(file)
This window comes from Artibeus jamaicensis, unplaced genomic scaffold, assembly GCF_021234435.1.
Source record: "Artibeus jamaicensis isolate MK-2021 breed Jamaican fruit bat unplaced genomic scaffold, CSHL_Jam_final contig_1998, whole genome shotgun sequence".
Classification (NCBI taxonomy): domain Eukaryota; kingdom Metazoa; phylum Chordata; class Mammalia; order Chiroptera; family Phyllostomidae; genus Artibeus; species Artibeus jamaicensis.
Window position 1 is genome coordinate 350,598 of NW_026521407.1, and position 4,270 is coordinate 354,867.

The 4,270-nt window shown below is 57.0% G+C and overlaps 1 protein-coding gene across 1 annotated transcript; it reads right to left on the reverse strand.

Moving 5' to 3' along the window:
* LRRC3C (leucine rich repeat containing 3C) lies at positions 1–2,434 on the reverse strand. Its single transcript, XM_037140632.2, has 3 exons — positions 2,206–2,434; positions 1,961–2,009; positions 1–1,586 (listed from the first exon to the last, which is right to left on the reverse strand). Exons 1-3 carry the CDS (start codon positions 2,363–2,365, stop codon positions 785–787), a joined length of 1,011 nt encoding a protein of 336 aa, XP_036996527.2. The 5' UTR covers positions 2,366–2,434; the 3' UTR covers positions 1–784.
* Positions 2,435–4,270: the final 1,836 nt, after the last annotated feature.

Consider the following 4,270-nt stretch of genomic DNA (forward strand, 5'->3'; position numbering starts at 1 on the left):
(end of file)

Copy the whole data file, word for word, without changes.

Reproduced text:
This window comes from Artibeus jamaicensis, unplaced genomic scaffold, assembly GCF_021234435.1.
Source record: "Artibeus jamaicensis isolate MK-2021 breed Jamaican fruit bat unplaced genomic scaffold, CSHL_Jam_final contig_1998, whole genome shotgun sequence".
Classification (NCBI taxonomy): domain Eukaryota; kingdom Metazoa; phylum Chordata; class Mammalia; order Chiroptera; family Phyllostomidae; genus Artibeus; species Artibeus jamaicensis.
Window position 1 is genome coordinate 350,598 of NW_026521407.1, and position 4,270 is coordinate 354,867.

The 4,270-nt window shown below is 57.0% G+C and overlaps 1 protein-coding gene across 1 annotated transcript; it reads right to left on the reverse strand.

Moving 5' to 3' along the window:
* LRRC3C (leucine rich repeat containing 3C) lies at positions 1–2,434 on the reverse strand. Its single transcript, XM_037140632.2, has 3 exons — positions 2,206–2,434; positions 1,961–2,009; positions 1–1,586 (listed from the first exon to the last, which is right to left on the reverse strand). Exons 1-3 carry the CDS (start codon positions 2,363–2,365, stop codon positions 785–787), a joined length of 1,011 nt encoding a protein of 336 aa, XP_036996527.2. The 5' UTR covers positions 2,366–2,434; the 3' UTR covers positions 1–784.
* Positions 2,435–4,270: the final 1,836 nt, after the last annotated feature.

Consider the following 4,270-nt stretch of genomic DNA (forward strand, 5'->3'; position numbering starts at 1 on the left):